Afreximbank Earmarks $2bn to Finance COVID-19 Vaccines’ Purchase


By Dike Onwuamaeze

The President of the African Export-Import Bank (Afreximbank), Prof. Okey Oramah has disclosed that the bank is putting in place a financing facility of $2 billion to assist African countries in the purchase of COVID-19 vaccines, which would be available in the continent in March.

He also called on Africans and businesses hoping to reap the benefits of the African Continental Free Trade Area (AfCFTA) agreement to exercise patience with the teething problems that would accompany the implementation of the continental free trade area’s agreement.

The AfCFTA took effect official on January 1, 2021. Oramah made the call during an interview on Arise TV.

He said: “We should be patient. The AfCFTA implementation will come with challenges. But we should not be daunted with the challenges. We should expect and approach them with a positive spirit to find solutions. I will want every Africa and the Small and Medium Enterprises not to dwell in complaints but to try to find solutions.”
Oramah, who is a champion of intra-African trade, regretted that colonial powers had broken Africa into 55 atomistic dissected economies, with some countries so small that they were being ignored even by some companies.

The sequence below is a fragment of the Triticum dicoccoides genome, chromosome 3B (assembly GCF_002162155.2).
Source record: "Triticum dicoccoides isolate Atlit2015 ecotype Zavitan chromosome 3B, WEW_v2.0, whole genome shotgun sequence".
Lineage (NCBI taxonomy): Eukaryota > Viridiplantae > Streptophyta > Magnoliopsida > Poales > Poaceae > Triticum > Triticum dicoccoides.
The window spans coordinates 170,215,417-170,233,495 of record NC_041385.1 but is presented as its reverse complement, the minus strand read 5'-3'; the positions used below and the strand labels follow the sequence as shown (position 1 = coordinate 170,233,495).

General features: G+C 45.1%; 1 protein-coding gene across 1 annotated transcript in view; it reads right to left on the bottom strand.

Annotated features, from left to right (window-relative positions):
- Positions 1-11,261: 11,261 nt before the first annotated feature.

This, according to him, brought other difficulties that made African countries not to deal with themselves.

Africans, according to him, hardly see an African country as a market but looked to very far land for trades.
He noted that among the implications of having a dissected continent was that Africa has remained an exporter of commodities to the rest of the world for more than 60 years, which create jobs outside the continent at the expense of unemployed teeming youthful African population.

“That is how we find ourselves in a ridiculous situation where a particular country exports outside Africa something a neighbor in Africa imports from outside the continent at a much higher price.

“Ethiopia imports certain types of leather for its shoe industry. The same kind of leather it imports at a very high cost is exported by Burundi to the outside world. Look at the technical statistics for specified rubber. Ivory Coast exports this in abundance to many parts of the world but Nigeria imports the same thing from Asia,” he said.

Speaking further on the plan for vaccines’ purchase, he said: “We have been able now to get up to 270 million doses of vaccines. We have received indications from Pfizer, from Oxford’s AstraZenca, a manufacturer in India and the Johnson & Johnson who we believe its vaccines will be approved in the next couple of weeks.

“The good thing is that if the Johnson’s vaccines are approved, they would be produced in South Africa. Allocation has been done by way of population.

“The total cost of the vaccines is about $1.8 billion. So, we are seeking the approvals of our board of directors, which we are expecting to get in the next few days. We will be giving commitments to each of those manufacturers. And if you go to the African medical supply platform you will see a page that is available for countries to indicate their demands’ through pre-orders.

“It is this pre-orders that we will aggregate to place orders and allocate the available vaccines. It is these countries that we will be able to allocate available vaccines. The good thing is that as we speak, about 50 countries have indicated. So, we are hoping that we will be able to receive vaccines from March.”